Thursday, February 03, 2005

Technology and the Human Condition

At the behest of my good friend Steve, I've began reading Better Off by Eric Brende. The full title is "Better Off: flipping the switch on technology", and is available as an ebook from HarperCollins.

I am almost exactly 50% done reading the book, so I have not yet formed a definitive opinion, but I thought it would make for an interesting entry for Philosophy and Religion. I did a Google search and found this excerpt and two interviews here and here, which I have not read for fear of ruining any surprises.

The story so far is as follows: Eric Brende grew up with the gnawing suspicion that society did not integrate well with technology. A chance encounter with an Amish-looking man opened the door to an existential experiment to live without technology. Eric and his newlywed wife have joined a community that minimizes the use of technology. They are conducting this real life experiment of living without electricity and motors for 18 months, at which point they would choose their next step.

The community have Amish and thus Mennonite roots, but is comprised of others who simply seek to reduce the negative effects of technology upon their lives. Brende calls them "Minimites," referring to their Mennonite roots and technological minimalism.

It appears that Minimites limit the use of devices to maximize their lifestyle. They eschew electricity and motors, so no cars, no refrigerators, no electric lights... you may think you get the idea, but Brende would tell you that you have no idea how much your life is pervaded by technology.

It seems that Brende is discovering that man was never meant to live with this much technology. Ostensively, technology is supposed to help make life more efficient and reduce labor. Brende contends that technology can be too much of a good thing; it can cut man off from the positive effects of physical labor. Technology can also isolate us, from each other and from the circadian rhythm of the world.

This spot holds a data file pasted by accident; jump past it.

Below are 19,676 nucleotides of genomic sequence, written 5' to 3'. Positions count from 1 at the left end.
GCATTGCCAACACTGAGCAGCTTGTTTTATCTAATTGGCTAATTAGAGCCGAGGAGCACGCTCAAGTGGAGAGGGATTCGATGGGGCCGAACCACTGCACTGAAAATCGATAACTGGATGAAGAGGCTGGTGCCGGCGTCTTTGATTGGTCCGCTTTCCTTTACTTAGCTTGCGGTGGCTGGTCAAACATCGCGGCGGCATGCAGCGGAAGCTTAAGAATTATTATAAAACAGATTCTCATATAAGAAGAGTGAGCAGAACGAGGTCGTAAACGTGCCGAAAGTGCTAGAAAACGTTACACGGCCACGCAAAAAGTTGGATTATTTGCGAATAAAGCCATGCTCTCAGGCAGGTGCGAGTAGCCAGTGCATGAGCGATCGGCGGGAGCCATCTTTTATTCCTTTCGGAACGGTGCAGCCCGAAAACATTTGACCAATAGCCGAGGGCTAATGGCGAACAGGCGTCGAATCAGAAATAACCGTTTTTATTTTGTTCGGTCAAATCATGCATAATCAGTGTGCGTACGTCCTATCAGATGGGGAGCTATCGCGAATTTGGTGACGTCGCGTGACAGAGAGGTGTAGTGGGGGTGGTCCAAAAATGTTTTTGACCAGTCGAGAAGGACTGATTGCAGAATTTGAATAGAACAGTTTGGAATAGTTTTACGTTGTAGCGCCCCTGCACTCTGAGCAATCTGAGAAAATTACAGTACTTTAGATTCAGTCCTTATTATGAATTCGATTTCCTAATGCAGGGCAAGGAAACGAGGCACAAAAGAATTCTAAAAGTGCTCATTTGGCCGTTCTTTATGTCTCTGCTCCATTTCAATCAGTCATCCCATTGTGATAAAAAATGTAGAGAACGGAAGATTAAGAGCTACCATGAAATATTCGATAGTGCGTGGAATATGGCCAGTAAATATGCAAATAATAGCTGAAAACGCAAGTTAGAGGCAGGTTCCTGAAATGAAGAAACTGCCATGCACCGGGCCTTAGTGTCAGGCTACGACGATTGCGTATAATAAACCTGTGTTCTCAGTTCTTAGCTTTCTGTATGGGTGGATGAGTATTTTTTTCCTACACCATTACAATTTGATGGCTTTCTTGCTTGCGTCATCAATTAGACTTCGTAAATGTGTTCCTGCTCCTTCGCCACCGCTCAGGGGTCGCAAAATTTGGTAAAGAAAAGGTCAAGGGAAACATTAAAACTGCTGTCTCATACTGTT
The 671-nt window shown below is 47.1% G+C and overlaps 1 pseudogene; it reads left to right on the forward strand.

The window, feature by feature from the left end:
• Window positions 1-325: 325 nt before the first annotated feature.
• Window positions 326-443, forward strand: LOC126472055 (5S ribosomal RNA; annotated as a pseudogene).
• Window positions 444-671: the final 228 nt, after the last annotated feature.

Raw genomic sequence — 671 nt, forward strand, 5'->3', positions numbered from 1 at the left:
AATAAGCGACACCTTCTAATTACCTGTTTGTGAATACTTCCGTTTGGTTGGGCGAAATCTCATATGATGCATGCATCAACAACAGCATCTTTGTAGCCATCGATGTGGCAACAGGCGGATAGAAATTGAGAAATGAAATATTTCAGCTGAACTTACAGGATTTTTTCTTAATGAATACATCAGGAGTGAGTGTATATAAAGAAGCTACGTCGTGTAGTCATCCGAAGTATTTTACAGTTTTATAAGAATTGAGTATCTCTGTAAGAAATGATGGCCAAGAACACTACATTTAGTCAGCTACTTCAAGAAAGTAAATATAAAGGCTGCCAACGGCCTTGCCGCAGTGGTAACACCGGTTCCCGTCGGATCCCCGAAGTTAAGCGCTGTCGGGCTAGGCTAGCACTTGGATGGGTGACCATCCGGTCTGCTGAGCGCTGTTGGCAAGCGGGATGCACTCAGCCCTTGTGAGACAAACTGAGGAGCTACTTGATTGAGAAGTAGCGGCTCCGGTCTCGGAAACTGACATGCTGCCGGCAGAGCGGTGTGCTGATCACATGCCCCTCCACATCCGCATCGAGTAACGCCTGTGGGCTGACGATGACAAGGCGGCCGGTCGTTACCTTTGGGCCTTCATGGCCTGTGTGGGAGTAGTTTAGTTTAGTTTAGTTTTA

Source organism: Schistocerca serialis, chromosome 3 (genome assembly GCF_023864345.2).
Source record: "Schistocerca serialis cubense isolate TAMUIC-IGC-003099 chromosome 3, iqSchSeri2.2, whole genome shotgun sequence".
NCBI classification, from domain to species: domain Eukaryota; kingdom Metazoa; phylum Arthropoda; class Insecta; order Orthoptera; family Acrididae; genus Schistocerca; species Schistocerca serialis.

It is not that Brende is saying technology is evil, just over-used. That being said, I doubt he would be in favor of slight-used electricity or motorized equipment. There appears to be an underlying belief that the development and production of such technology ultimately harms us.

I'll explore some other aspects tomorrow, but for now I would like to express a positive impact the book has had on me. Better Off has got me thinking about the near-ubiquity of technology. I'm a geek, and I love gadgets. I use them primarily as storage for reference and for memories I cherish. But I do not watch TV, I do not surf the Internet at night and rarely on weekends, and I tend to buy technology to better my life, such as air purifiers.

So, how much is too much? I would say that maintaining your stuff should never take more than a small fraction of your week. Brende would say that society feeds the need to work to pay for the car so that you can work and shop... ad nauseam.

A lot of this technological interference reduces socializing and human interaction. That seems to be a big one for Brende. He noted that technology allows us to filter out the contact we don't want; between email, caller ID and commuting to and from work, Brende makes a case that we are not living better because of technology.

Similarly, though, how little is too little? I haven't pondered this nearly as much. Perhaps I'll have more to offer after I finish the book.

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